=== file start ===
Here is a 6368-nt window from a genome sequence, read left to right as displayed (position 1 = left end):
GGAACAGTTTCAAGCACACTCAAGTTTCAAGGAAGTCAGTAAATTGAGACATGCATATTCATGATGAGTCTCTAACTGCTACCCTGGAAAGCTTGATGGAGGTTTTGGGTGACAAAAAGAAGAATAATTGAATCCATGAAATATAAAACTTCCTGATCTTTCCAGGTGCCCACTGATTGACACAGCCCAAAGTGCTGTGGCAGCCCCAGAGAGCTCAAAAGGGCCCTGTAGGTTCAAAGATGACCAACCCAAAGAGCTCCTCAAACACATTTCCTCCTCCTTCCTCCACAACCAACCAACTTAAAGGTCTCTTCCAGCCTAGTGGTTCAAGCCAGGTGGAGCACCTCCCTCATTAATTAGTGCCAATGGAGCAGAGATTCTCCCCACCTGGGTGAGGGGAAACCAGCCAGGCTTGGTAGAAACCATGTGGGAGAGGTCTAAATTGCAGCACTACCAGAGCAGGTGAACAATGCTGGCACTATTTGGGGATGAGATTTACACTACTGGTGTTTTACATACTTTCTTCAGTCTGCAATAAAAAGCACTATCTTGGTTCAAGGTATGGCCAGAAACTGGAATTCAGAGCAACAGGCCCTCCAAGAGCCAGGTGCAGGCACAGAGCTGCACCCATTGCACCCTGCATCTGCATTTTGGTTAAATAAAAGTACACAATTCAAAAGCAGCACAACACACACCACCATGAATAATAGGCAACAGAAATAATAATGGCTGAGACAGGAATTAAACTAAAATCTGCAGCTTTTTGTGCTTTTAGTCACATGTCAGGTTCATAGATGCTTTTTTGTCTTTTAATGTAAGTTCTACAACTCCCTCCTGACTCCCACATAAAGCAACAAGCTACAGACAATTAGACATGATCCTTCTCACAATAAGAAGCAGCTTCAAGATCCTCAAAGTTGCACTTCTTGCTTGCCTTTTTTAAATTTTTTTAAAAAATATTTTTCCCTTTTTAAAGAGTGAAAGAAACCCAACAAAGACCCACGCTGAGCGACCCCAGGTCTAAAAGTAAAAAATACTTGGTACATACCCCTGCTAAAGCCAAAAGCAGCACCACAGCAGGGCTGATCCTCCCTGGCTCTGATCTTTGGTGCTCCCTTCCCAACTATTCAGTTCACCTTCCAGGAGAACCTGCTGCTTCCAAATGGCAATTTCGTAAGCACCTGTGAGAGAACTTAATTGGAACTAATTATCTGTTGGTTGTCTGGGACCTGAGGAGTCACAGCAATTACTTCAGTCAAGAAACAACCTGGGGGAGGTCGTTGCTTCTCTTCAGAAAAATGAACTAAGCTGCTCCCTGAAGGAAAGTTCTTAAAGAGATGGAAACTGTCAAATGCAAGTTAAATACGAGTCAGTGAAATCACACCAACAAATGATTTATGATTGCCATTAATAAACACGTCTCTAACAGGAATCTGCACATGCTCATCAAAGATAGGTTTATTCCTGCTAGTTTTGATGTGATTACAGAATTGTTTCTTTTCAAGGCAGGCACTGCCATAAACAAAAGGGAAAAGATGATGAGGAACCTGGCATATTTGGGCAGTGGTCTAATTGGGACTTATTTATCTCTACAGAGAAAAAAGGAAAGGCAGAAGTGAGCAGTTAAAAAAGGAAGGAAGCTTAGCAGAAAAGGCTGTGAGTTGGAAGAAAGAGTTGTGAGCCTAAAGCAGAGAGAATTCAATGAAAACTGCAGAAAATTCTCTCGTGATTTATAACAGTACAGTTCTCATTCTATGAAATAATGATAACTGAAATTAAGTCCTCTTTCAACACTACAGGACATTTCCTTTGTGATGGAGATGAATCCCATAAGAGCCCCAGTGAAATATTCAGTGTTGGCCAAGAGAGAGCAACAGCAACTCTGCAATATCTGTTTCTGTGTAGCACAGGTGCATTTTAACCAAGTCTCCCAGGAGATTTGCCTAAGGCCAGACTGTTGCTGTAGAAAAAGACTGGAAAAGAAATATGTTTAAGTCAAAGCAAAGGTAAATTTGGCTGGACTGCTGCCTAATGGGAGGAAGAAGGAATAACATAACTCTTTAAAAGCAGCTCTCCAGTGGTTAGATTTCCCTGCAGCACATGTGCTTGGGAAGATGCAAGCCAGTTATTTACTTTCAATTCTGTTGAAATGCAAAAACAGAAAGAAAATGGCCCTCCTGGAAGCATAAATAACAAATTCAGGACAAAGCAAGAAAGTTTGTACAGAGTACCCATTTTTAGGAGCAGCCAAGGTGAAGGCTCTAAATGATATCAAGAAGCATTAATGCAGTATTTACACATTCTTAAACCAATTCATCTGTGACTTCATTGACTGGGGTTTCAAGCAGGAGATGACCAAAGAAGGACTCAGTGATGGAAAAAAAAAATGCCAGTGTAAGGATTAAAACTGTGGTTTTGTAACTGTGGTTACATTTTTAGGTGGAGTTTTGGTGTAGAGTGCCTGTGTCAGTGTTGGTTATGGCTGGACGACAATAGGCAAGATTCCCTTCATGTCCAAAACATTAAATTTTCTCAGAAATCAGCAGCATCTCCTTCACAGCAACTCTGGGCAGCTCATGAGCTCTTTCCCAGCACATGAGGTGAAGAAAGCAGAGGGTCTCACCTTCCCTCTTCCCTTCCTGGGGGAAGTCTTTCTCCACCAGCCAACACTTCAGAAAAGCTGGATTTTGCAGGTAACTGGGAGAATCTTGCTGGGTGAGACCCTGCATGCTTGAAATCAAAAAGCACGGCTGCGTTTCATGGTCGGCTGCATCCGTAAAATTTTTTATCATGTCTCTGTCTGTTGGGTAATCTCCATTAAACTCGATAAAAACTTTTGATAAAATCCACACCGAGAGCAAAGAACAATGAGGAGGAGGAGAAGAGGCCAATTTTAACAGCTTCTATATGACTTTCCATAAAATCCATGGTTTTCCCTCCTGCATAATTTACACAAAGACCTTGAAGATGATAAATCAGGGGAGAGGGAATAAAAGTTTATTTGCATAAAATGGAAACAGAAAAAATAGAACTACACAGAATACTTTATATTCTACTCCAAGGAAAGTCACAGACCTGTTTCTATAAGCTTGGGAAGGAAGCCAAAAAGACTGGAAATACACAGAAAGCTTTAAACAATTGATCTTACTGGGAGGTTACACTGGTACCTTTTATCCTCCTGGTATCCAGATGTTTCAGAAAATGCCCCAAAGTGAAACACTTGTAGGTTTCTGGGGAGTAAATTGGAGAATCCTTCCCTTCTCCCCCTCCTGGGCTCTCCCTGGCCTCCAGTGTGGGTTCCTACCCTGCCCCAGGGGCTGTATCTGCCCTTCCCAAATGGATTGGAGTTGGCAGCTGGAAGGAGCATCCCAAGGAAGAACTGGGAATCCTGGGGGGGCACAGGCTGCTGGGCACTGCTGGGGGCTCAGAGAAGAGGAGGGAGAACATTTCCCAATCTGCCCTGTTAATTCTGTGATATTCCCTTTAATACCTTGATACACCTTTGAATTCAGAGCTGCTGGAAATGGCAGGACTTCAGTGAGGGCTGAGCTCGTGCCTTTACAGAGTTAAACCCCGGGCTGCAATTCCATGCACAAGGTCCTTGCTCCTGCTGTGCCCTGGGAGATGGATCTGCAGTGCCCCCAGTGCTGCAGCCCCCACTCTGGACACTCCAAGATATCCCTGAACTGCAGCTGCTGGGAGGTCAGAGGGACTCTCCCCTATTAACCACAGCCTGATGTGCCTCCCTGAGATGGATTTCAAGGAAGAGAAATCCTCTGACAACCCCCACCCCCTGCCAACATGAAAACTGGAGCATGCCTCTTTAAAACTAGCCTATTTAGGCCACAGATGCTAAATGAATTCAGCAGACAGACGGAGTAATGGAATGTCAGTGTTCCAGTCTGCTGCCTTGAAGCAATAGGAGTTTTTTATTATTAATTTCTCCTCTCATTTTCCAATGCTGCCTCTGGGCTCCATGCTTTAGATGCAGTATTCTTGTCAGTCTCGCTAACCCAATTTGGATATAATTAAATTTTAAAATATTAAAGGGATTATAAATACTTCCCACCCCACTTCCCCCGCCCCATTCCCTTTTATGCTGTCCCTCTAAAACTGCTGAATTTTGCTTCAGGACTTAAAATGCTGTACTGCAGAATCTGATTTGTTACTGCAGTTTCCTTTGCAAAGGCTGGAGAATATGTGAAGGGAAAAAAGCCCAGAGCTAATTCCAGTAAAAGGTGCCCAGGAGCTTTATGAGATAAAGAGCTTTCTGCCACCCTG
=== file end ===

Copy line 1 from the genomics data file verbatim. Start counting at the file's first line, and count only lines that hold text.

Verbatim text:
Here is a 6368-nt window from a genome sequence, read left to right as displayed (position 1 = left end):